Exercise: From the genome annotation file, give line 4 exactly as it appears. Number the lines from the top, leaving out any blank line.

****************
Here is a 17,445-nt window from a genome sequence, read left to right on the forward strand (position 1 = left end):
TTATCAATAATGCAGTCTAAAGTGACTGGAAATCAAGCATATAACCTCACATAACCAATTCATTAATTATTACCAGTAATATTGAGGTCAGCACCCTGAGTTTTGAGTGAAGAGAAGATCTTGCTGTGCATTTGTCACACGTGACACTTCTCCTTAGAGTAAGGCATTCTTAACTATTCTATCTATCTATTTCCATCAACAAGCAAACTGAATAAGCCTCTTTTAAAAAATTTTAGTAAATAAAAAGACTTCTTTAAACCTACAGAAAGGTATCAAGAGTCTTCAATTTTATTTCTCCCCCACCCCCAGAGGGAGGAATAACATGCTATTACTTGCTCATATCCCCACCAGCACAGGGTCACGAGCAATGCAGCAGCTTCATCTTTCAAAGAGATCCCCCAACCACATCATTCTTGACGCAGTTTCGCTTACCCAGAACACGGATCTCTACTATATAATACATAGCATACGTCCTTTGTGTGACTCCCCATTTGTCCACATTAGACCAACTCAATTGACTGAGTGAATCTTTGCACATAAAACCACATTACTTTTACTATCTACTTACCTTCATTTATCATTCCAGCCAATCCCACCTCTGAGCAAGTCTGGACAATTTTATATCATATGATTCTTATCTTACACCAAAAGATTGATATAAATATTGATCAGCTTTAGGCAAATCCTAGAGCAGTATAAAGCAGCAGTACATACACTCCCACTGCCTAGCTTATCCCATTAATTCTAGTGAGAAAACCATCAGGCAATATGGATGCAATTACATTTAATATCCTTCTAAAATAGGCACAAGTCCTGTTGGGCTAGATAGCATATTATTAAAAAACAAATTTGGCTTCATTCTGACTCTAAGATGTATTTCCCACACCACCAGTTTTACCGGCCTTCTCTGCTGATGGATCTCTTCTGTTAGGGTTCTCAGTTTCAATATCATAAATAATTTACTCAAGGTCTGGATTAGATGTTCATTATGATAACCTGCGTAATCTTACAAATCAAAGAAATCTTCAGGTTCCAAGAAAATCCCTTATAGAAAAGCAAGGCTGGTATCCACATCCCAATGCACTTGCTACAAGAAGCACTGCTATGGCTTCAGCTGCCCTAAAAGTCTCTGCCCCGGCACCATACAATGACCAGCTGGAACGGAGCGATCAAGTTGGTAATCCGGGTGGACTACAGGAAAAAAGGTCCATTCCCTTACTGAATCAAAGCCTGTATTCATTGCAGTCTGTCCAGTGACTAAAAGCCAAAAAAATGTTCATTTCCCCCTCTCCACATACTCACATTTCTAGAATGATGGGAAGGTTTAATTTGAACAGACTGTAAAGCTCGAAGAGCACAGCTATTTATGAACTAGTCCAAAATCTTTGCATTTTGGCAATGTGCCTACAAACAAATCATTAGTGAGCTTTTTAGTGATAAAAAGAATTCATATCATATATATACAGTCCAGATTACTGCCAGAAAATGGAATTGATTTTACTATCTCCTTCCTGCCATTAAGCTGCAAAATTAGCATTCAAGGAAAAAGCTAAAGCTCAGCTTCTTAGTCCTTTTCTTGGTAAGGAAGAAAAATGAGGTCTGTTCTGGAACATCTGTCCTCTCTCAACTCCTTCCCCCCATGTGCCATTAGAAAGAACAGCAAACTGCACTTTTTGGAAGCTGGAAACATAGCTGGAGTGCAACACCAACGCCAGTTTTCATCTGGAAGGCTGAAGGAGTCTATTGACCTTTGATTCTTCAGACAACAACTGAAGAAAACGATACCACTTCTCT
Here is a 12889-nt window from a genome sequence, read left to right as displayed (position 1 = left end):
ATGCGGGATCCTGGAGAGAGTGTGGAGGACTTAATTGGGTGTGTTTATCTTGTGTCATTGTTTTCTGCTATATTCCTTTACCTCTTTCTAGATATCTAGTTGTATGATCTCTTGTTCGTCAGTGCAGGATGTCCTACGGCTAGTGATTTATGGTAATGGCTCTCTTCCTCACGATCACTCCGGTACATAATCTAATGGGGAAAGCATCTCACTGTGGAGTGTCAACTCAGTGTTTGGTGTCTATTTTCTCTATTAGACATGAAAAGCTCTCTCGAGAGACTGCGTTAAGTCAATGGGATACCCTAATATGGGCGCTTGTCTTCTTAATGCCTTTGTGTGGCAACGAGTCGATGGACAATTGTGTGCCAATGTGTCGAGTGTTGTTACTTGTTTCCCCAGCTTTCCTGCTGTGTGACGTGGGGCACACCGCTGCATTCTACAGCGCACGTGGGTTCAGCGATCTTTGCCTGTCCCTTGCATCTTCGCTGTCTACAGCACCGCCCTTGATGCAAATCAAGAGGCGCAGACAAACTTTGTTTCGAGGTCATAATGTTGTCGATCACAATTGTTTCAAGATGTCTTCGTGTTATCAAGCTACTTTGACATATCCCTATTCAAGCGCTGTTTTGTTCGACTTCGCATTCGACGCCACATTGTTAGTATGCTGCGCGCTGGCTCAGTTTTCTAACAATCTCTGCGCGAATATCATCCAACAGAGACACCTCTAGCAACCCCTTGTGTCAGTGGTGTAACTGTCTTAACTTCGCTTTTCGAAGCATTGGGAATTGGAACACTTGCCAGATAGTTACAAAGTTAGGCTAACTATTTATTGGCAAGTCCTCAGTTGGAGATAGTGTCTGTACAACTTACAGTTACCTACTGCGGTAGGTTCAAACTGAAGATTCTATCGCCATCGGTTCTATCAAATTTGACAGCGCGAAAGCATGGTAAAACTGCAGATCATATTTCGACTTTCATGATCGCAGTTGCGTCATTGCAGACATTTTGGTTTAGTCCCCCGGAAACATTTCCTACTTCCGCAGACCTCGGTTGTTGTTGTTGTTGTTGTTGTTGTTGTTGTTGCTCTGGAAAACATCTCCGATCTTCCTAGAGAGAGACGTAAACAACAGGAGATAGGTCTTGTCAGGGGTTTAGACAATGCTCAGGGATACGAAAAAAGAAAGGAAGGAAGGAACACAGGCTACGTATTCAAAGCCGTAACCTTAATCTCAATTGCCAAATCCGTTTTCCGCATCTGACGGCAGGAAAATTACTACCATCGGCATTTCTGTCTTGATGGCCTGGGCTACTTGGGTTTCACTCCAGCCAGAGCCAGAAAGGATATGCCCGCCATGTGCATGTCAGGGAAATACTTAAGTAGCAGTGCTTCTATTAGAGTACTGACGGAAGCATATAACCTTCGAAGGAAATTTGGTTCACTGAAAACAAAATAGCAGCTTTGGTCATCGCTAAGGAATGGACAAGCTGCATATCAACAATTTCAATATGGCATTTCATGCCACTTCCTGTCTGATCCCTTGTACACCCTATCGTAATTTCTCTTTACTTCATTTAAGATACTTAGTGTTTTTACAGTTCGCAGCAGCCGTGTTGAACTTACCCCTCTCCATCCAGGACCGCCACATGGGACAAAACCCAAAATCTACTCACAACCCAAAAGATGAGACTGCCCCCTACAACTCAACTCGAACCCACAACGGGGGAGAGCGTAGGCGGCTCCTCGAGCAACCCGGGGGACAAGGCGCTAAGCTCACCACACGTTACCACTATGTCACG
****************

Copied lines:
ATGCGGGATCCTGGAGAGAGTGTGGAGGACTTAATTGGGTGTGTTTATCTTGTGTCATTGTTTTCTGCTATATTCCTTTACCTCTTTCTAGATATCTAGTTGTATGATCTCTTGTTCGTCAGTGCAGGATGTCCTACGGCTAGTGATTTATGGTAATGGCTCTCTTCCTCACGATCACTCCGGTACATAATCTAATGGGGAAAGCATCTCACTGTGGAGTGTCAACTCAGTGTTTGGTGTCTATTTTCTCTATTAGACATGAAAAGCTCTCTCGAGAGACTGCGTTAAGTCAATGGGATACCCTAATATGGGCGCTTGTCTTCTTAATGCCTTTGTGTGGCAACGAGTCGATGGACAATTGTGTGCCAATGTGTCGAGTGTTGTTACTTGTTTCCCCAGCTTTCCTGCTGTGTGACGTGGGGCACACCGCTGCATTCTACAGCGCACGTGGGTTCAGCGATCTTTGCCTGTCCCTTGCATCTTCGCTGTCTACAGCACCGCCCTTGATGCAAATCAAGAGGCGCAGACAAACTTTGTTTCGAGGTCATAATGTTGTCGATCACAATTGTTTCAAGATGTCTTCGTGTTATCAAGCTACTTTGACATATCCCTATTCAAGCGCTGTTTTGTTCGACTTCGCATTCGACGCCACATTGTTAGTATGCTGCGCGCTGGCTCAGTTTTCTAACAATCTCTGCGCGAATATCATCCAACAGAGACACCTCTAGCAACCCCTTGTGTCAGTGGTGTAACTGTCTTAACTTCGCTTTTCGAAGCATTGGGAATTGGAACACTTGCCAGATAGTTACAAAGTTAGGCTAACTATTTATTGGCAAGTCCTCAGTTGGAGATAGTGTCTGTACAACTTACAGTTACCTACTGCGGTAGGTTCAAACTGAAGATTCTATCGCCATCGGTTCTATCAAATTTGACAGCGCGAAAGCATGGTAAAACTGCAGATCATATTTCGACTTTCATGATCGCAGTTGCGTCATTGCAGACATTTTGGTTTAGTCCCCCGGAAACATTTCCTACTTCCGCAGACCTCGGTTGTTGTTGTTGTTGTTGTTGTTGTTGTTGTTGCTCTGGAAAACATCTCCGATCTTCCTAGAGAGAGACGTAAACAACAGGAGATAGGTCTTGTCAGGGGTTTAGACAATGCTCAGGGATACGAAAAAAGAAAGGAAGGAAGGAACACAGGCTACGTATTCAAAGCCGTAACCTTAATCTCAATTGCCAAATCCGTTTTCCGCATCTGACGGCAGGAAAATTACTACCATCGGCATTTCTGTCTTGATGGCCTGGGCTACTTGGGTTTCACTCCAGCCAGAGCCAGAAAGGATATGCCCGCCATGTGCATGTCAGGGAAATACTTAAGTAGCAGTGCTTCTATTAGAGTACTGACGGAAGCATATAACCTTCGAAGGAAATTTGGTTCACTGAAAACAAAATAGCAGCTTTGGTCATCGCTAAGGAATGGACAAGCTGCATATCAACAATTTCAATATGGCATTTCATGCCACTTCCTGTCTGATCCCTTGTACACCCTATCGTAATTTCTCTTTACTTCATTTAAGATACTTAGTGTTTTTACAGTTCGCAGCAGCCGTGTTGAACTTACCCCTCTCCATCCAGGACCGCCACATGGGACAAAACCCAAAATCTACTCACAACCCAAAAGATGAGACTGCCCCCTACAACTCAACTCGAACCCACAACGGGGGAGAGCGTAGGCGGCTCCTCGAGCAACCCGGGGGACAAGGCGCTAAGCTCACCACACGTTACCACTATGTCACG